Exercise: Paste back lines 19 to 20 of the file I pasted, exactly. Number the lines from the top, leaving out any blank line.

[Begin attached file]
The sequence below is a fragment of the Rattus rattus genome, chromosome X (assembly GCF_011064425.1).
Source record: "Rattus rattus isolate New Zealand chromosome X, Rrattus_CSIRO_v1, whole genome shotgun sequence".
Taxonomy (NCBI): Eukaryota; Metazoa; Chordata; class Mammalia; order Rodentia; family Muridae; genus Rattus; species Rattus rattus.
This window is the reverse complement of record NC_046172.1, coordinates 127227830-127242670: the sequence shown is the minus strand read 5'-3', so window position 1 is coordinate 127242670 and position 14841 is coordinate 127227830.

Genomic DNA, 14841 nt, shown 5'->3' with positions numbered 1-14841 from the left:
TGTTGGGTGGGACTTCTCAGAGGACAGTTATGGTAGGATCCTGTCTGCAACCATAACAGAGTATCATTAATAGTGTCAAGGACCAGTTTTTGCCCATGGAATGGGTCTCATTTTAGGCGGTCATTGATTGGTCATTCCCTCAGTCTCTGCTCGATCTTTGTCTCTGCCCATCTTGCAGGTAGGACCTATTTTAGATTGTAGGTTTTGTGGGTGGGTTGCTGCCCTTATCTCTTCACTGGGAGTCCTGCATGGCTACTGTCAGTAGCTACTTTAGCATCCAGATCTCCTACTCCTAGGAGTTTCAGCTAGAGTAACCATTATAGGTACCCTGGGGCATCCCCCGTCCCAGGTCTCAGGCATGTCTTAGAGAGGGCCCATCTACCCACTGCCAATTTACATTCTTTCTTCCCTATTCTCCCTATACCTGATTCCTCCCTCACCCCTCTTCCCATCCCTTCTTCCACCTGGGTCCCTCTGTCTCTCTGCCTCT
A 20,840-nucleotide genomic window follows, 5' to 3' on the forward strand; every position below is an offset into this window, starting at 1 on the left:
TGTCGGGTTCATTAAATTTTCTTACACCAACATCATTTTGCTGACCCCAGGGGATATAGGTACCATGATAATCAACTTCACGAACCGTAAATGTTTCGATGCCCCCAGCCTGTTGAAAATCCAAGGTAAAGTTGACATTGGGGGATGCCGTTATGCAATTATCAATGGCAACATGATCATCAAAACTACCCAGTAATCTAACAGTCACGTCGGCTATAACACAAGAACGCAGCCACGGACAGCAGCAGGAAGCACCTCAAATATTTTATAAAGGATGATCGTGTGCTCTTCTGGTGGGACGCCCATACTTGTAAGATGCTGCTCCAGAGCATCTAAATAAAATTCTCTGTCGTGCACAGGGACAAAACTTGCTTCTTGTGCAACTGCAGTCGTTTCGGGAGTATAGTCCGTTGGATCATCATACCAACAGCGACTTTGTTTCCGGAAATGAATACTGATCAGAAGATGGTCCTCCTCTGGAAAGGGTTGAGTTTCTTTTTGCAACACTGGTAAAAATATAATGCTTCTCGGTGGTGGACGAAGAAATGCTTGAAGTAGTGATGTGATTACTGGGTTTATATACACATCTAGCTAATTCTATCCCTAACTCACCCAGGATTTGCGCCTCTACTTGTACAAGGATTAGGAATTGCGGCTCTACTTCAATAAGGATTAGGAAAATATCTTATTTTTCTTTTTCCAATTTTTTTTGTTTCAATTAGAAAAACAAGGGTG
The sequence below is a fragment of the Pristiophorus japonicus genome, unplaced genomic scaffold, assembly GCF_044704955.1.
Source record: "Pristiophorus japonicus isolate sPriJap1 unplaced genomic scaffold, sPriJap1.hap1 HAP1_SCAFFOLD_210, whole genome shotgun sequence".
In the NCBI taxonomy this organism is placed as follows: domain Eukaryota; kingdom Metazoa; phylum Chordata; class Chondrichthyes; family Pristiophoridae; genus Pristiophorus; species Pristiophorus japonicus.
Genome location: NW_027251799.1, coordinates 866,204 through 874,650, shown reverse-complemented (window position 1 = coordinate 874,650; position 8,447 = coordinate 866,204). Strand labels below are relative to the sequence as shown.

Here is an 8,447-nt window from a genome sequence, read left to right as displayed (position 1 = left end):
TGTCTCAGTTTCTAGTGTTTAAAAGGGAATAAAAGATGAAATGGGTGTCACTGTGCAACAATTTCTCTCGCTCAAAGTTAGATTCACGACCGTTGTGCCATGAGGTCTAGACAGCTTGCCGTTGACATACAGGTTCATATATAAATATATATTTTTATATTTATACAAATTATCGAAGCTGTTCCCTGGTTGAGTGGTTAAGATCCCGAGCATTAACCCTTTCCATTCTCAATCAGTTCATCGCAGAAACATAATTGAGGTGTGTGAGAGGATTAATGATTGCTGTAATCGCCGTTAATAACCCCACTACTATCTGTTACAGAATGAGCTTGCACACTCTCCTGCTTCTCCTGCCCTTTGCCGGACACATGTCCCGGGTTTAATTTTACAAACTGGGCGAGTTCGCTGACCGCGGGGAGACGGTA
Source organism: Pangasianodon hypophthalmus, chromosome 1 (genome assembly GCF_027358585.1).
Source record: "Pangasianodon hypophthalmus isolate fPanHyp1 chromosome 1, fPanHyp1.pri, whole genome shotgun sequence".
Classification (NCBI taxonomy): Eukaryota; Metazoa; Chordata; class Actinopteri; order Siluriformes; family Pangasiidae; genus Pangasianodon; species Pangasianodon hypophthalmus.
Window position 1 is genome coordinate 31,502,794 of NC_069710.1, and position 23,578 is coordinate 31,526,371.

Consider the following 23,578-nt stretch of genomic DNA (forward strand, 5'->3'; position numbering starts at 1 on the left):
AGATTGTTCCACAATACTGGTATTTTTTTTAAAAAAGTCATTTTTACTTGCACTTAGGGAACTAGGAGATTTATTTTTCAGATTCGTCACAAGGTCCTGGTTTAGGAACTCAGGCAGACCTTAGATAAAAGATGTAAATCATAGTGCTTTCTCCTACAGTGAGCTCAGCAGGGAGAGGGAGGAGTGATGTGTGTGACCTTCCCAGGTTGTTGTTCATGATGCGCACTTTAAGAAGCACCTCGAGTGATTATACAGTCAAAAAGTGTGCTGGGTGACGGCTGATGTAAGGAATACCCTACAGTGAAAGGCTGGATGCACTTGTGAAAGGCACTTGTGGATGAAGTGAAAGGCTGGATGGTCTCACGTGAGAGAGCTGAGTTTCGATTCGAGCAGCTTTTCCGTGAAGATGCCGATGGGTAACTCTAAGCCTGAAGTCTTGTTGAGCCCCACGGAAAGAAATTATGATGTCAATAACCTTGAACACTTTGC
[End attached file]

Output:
Consider the following 23,578-nt stretch of genomic DNA (forward strand, 5'->3'; position numbering starts at 1 on the left):
AGATTGTTCCACAATACTGGTATTTTTTTTAAAAAAGTCATTTTTACTTGCACTTAGGGAACTAGGAGATTTATTTTTCAGATTCGTCACAAGGTCCTGGTTTAGGAACTCAGGCAGACCTTAGATAAAAGATGTAAATCATAGTGCTTTCTCCTACAGTGAGCTCAGCAGGGAGAGGGAGGAGTGATGTGTGTGACCTTCCCAGGTTGTTGTTCATGATGCGCACTTTAAGAAGCACCTCGAGTGATTATACAGTCAAAAAGTGTGCTGGGTGACGGCTGATGTAAGGAATACCCTACAGTGAAAGGCTGGATGCACTTGTGAAAGGCACTTGTGGATGAAGTGAAAGGCTGGATGGTCTCACGTGAGAGAGCTGAGTTTCGATTCGAGCAGCTTTTCCGTGAAGATGCCGATGGGTAACTCTAAGCCTGAAGTCTTGTTGAGCCCCACGGAAAGAAATTATGATGTCAATAACCTTGAACACTTTGC